Despite the fact that fungi are biochemically and ecologically suited to the degradation of a range of hazardous environmental chemicals, they have rarely been exploited for bioremediation. Here, Harms and colleagues describe the features that make fungi suitable for bioremediation and discuss their potential applications in this field.
Applied and Industrial Microbiology
Fermentation processes used in the ancient world to make wine and bread demonstrate how applied microbiology is intertwined with human history. In the modern era, the potential applications for microorganisms and their products are vast and include the generation of high-value products such as drugs, chemicals, fuels and even electricity. Furthermore, recent advances in systems biology and synthetic biology now make it possible to engineer desirable characteristics in a microorganism, allowing them to be tailored to a specific task. In this series of articles, Nature Reviews Microbiology explores the latest developments in the field of applied and industrial microbiology.
Poor patient compliance and the spread of drug-resistant strains pose serious threats to anti-tuberculosis treatment regimens. In this Innovation article, Griffiths et al. review the potential advantages of using biodegradable nanoparticles as delivery systems for anti-tuberculosis drugs and vaccines.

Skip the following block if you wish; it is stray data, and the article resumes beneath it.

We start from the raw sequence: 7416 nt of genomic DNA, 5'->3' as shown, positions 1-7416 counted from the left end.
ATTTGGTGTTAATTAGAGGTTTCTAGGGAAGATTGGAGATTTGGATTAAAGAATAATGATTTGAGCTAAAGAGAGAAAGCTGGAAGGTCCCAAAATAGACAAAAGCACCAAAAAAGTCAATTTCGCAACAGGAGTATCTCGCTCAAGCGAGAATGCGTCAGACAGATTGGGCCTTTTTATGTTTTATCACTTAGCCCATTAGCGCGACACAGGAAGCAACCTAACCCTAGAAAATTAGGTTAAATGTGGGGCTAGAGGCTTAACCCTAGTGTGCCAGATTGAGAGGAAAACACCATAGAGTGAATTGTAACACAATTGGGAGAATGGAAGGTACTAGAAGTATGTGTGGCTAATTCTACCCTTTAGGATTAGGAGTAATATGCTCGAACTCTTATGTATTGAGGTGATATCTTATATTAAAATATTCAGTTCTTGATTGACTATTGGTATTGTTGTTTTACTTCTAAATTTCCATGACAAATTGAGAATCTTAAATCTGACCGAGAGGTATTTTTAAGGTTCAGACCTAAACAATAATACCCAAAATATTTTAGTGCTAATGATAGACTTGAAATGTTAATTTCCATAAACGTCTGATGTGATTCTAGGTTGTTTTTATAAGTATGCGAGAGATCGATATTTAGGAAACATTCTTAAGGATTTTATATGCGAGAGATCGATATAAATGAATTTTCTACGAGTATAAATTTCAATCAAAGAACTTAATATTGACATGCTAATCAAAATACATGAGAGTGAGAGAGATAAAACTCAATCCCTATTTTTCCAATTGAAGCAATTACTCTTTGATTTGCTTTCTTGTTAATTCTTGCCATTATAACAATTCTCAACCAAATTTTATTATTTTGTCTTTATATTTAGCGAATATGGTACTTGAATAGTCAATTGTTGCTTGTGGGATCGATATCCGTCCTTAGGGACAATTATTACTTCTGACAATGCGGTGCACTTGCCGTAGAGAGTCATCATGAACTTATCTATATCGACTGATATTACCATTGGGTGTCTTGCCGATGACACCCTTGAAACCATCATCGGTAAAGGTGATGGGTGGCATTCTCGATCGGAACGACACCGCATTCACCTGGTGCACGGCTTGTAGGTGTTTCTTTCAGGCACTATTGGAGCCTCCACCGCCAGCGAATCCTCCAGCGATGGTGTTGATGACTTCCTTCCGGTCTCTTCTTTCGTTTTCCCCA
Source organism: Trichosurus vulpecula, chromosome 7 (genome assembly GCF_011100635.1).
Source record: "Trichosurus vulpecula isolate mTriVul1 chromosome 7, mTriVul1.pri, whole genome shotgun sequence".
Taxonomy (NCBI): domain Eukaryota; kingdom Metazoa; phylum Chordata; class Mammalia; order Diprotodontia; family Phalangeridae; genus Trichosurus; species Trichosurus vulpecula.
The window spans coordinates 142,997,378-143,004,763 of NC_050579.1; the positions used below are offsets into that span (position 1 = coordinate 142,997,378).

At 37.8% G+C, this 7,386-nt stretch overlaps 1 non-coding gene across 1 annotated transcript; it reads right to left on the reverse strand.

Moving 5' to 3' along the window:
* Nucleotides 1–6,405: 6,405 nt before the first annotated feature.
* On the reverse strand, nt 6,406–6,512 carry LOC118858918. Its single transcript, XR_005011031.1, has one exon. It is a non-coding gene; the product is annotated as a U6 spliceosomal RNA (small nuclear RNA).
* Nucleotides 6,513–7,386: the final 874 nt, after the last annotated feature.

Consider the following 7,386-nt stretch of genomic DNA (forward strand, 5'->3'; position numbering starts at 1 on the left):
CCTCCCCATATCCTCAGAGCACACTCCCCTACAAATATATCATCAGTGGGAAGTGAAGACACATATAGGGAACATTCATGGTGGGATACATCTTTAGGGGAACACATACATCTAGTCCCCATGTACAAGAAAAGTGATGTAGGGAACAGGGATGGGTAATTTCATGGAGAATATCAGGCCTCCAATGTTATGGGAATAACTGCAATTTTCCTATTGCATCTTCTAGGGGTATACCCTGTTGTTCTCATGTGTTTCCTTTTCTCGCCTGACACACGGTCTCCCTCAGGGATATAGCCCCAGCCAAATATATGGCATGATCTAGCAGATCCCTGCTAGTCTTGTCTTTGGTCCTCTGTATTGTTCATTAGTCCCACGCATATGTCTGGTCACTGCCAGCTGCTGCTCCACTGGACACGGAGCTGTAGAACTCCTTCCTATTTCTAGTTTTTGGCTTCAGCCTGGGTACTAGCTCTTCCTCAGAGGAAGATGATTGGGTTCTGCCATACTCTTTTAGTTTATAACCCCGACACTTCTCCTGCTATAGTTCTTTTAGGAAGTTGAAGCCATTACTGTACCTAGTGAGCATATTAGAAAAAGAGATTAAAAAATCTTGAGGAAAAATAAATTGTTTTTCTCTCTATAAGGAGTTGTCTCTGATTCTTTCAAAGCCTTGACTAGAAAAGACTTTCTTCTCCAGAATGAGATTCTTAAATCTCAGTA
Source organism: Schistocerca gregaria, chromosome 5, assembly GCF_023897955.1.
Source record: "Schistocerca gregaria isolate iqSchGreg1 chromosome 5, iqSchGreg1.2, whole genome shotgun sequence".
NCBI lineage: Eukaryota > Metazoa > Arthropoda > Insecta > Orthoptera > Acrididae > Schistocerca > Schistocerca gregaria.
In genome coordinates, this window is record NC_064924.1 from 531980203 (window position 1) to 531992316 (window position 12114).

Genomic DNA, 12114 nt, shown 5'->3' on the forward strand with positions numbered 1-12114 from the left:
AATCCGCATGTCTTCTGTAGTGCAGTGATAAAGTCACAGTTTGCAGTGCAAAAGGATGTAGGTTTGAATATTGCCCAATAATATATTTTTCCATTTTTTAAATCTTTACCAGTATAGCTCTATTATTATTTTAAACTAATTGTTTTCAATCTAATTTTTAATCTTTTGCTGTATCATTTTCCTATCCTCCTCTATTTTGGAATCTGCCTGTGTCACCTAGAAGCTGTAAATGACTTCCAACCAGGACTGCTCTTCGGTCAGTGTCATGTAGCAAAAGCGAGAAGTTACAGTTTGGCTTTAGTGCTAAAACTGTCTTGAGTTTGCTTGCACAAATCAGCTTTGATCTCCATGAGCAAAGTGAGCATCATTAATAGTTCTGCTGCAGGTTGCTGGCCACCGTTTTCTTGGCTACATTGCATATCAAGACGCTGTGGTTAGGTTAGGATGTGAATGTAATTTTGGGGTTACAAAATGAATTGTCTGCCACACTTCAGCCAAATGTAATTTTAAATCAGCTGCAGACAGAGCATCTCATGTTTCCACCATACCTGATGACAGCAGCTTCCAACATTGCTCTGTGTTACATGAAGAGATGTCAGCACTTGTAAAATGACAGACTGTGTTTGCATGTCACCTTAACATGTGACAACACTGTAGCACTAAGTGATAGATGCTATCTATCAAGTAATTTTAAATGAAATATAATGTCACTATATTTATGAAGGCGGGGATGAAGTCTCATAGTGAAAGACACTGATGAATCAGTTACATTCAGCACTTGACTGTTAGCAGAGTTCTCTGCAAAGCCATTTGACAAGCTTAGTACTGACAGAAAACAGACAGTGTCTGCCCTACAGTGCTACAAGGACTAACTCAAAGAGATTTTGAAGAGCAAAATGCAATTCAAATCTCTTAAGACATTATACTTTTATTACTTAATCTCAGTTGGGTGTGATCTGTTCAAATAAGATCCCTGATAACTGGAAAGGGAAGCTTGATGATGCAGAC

Electrical current can be used to drive microbial metabolism, opening the door to a range of applications, including the electricity-driven synthesis of chemical compounds. Here, Rabaey and Rozendal introduce the principle of microbial electrosynthesis and discuss the associated challenges and opportunities.
Demand for renewable alternatives to petrochemical-based products is increasing. In this Review, Bernd Rehm describes how a better understanding of in vivo bacterial biopolymer biosynthesis is enabling the production of tailor-made renewable biopolymers with a diverse range of material properties.
Despite the great promise of bacterial bioreporters in the laboratory, their uptake for commercial use has been limited. In this Review, van der Meer and Belkin describe the current design of bacterial bioreporters and discuss how integrating synthetic microbiology and microengineering will increase bioreporter use in the field.